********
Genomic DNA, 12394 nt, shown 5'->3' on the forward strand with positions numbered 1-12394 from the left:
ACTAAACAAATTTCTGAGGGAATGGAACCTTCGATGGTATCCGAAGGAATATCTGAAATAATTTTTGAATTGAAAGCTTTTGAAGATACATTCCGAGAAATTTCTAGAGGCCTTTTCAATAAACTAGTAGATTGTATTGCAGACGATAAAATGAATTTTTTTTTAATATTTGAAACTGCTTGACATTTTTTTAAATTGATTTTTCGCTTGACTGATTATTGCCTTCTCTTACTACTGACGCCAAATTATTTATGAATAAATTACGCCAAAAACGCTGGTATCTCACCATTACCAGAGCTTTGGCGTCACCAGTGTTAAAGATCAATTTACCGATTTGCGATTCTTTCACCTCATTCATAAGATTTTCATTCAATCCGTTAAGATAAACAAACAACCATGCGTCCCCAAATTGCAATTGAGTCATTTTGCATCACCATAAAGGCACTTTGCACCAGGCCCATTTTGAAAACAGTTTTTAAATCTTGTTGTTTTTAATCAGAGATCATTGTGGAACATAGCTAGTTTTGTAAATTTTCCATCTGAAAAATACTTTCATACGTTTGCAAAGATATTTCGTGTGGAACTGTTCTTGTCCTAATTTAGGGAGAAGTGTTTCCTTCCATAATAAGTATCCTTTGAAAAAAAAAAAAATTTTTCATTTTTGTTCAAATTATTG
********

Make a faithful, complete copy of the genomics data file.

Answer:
Genomic DNA, 12394 nt, shown 5'->3' on the forward strand with positions numbered 1-12394 from the left:
ACTAAACAAATTTCTGAGGGAATGGAACCTTCGATGGTATCCGAAGGAATATCTGAAATAATTTTTGAATTGAAAGCTTTTGAAGATACATTCCGAGAAATTTCTAGAGGCCTTTTCAATAAACTAGTAGATTGTATTGCAGACGATAAAATGAATTTTTTTTTAATATTTGAAACTGCTTGACATTTTTTTAAATTGATTTTTCGCTTGACTGATTATTGCCTTCTCTTACTACTGACGCCAAATTATTTATGAATAAATTACGCCAAAAACGCTGGTATCTCACCATTACCAGAGCTTTGGCGTCACCAGTGTTAAAGATCAATTTACCGATTTGCGATTCTTTCACCTCATTCATAAGATTTTCATTCAATCCGTTAAGATAAACAAACAACCATGCGTCCCCAAATTGCAATTGAGTCATTTTGCATCACCATAAAGGCACTTTGCACCAGGCCCATTTTGAAAACAGTTTTTAAATCTTGTTGTTTTTAATCAGAGATCATTGTGGAACATAGCTAGTTTTGTAAATTTTCCATCTGAAAAATACTTTCATACGTTTGCAAAGATATTTCGTGTGGAACTGTTCTTGTCCTAATTTAGGGAGAAGTGTTTCCTTCCATAATAAGTATCCTTTGAAAAAAAAAAAAATTTTTCATTTTTGTTCAAATTATTG